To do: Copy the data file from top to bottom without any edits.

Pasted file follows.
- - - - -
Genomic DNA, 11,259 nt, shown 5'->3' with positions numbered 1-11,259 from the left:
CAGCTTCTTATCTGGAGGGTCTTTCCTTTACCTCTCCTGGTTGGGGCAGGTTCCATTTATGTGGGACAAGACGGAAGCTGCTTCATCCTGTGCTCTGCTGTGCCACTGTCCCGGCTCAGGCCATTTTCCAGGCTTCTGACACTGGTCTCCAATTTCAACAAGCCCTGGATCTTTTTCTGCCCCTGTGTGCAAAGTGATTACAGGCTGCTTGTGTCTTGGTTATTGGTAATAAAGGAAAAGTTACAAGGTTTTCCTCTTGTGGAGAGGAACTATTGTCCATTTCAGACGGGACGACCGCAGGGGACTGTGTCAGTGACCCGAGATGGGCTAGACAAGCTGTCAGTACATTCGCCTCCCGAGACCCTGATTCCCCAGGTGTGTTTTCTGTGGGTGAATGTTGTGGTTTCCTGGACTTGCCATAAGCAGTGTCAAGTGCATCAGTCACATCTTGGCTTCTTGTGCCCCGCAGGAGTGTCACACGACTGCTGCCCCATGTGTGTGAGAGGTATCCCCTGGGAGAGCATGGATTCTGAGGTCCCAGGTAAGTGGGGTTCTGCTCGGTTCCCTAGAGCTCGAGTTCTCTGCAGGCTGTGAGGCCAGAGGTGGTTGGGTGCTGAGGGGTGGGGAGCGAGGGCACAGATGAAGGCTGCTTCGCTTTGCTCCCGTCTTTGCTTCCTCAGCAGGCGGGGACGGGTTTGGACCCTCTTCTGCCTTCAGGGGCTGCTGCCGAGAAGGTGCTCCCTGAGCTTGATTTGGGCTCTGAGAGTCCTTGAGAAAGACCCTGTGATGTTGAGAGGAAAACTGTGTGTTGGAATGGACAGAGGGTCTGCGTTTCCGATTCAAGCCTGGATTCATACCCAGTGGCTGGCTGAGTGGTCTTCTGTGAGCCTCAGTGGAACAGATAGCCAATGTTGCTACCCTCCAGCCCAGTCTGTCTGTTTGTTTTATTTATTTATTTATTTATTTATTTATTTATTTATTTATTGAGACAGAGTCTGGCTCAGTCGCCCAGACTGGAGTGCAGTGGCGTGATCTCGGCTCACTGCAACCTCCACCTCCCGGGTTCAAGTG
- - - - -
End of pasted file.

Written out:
Genomic DNA, 11,259 nt, shown 5'->3' with positions numbered 1-11,259 from the left:
CAGCTTCTTATCTGGAGGGTCTTTCCTTTACCTCTCCTGGTTGGGGCAGGTTCCATTTATGTGGGACAAGACGGAAGCTGCTTCATCCTGTGCTCTGCTGTGCCACTGTCCCGGCTCAGGCCATTTTCCAGGCTTCTGACACTGGTCTCCAATTTCAACAAGCCCTGGATCTTTTTCTGCCCCTGTGTGCAAAGTGATTACAGGCTGCTTGTGTCTTGGTTATTGGTAATAAAGGAAAAGTTACAAGGTTTTCCTCTTGTGGAGAGGAACTATTGTCCATTTCAGACGGGACGACCGCAGGGGACTGTGTCAGTGACCCGAGATGGGCTAGACAAGCTGTCAGTACATTCGCCTCCCGAGACCCTGATTCCCCAGGTGTGTTTTCTGTGGGTGAATGTTGTGGTTTCCTGGACTTGCCATAAGCAGTGTCAAGTGCATCAGTCACATCTTGGCTTCTTGTGCCCCGCAGGAGTGTCACACGACTGCTGCCCCATGTGTGTGAGAGGTATCCCCTGGGAGAGCATGGATTCTGAGGTCCCAGGTAAGTGGGGTTCTGCTCGGTTCCCTAGAGCTCGAGTTCTCTGCAGGCTGTGAGGCCAGAGGTGGTTGGGTGCTGAGGGGTGGGGAGCGAGGGCACAGATGAAGGCTGCTTCGCTTTGCTCCCGTCTTTGCTTCCTCAGCAGGCGGGGACGGGTTTGGACCCTCTTCTGCCTTCAGGGGCTGCTGCCGAGAAGGTGCTCCCTGAGCTTGATTTGGGCTCTGAGAGTCCTTGAGAAAGACCCTGTGATGTTGAGAGGAAAACTGTGTGTTGGAATGGACAGAGGGTCTGCGTTTCCGATTCAAGCCTGGATTCATACCCAGTGGCTGGCTGAGTGGTCTTCTGTGAGCCTCAGTGGAACAGATAGCCAATGTTGCTACCCTCCAGCCCAGTCTGTCTGTTTGTTTTATTTATTTATTTATTTATTTATTTATTTATTTATTTATTGAGACAGAGTCTGGCTCAGTCGCCCAGACTGGAGTGCAGTGGCGTGATCTCGGCTCACTGCAACCTCCACCTCCCGGGTTCAAGTG